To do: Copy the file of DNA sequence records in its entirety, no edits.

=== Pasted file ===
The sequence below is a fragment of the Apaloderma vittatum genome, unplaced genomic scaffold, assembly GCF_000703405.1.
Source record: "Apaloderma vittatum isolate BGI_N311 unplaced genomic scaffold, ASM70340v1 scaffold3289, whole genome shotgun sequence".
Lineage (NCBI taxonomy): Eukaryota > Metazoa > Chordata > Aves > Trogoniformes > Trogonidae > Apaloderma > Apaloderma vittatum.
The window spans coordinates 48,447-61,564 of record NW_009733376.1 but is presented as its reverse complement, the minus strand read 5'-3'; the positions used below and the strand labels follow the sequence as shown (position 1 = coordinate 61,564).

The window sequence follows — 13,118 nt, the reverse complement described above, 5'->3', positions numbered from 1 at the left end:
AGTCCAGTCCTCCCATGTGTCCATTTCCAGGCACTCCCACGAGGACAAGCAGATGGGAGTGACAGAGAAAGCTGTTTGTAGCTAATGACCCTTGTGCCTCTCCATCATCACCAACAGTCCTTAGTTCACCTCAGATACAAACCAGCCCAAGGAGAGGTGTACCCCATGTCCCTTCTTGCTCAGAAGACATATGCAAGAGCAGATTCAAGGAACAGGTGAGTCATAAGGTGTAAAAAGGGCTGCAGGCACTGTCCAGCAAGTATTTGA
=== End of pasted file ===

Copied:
The sequence below is a fragment of the Apaloderma vittatum genome, unplaced genomic scaffold, assembly GCF_000703405.1.
Source record: "Apaloderma vittatum isolate BGI_N311 unplaced genomic scaffold, ASM70340v1 scaffold3289, whole genome shotgun sequence".
Lineage (NCBI taxonomy): Eukaryota > Metazoa > Chordata > Aves > Trogoniformes > Trogonidae > Apaloderma > Apaloderma vittatum.
The window spans coordinates 48,447-61,564 of record NW_009733376.1 but is presented as its reverse complement, the minus strand read 5'-3'; the positions used below and the strand labels follow the sequence as shown (position 1 = coordinate 61,564).

The window sequence follows — 13,118 nt, the reverse complement described above, 5'->3', positions numbered from 1 at the left end:
AGTCCAGTCCTCCCATGTGTCCATTTCCAGGCACTCCCACGAGGACAAGCAGATGGGAGTGACAGAGAAAGCTGTTTGTAGCTAATGACCCTTGTGCCTCTCCATCATCACCAACAGTCCTTAGTTCACCTCAGATACAAACCAGCCCAAGGAGAGGTGTACCCCATGTCCCTTCTTGCTCAGAAGACATATGCAAGAGCAGATTCAAGGAACAGGTGAGTCATAAGGTGTAAAAAGGGCTGCAGGCACTGTCCAGCAAGTATTTGA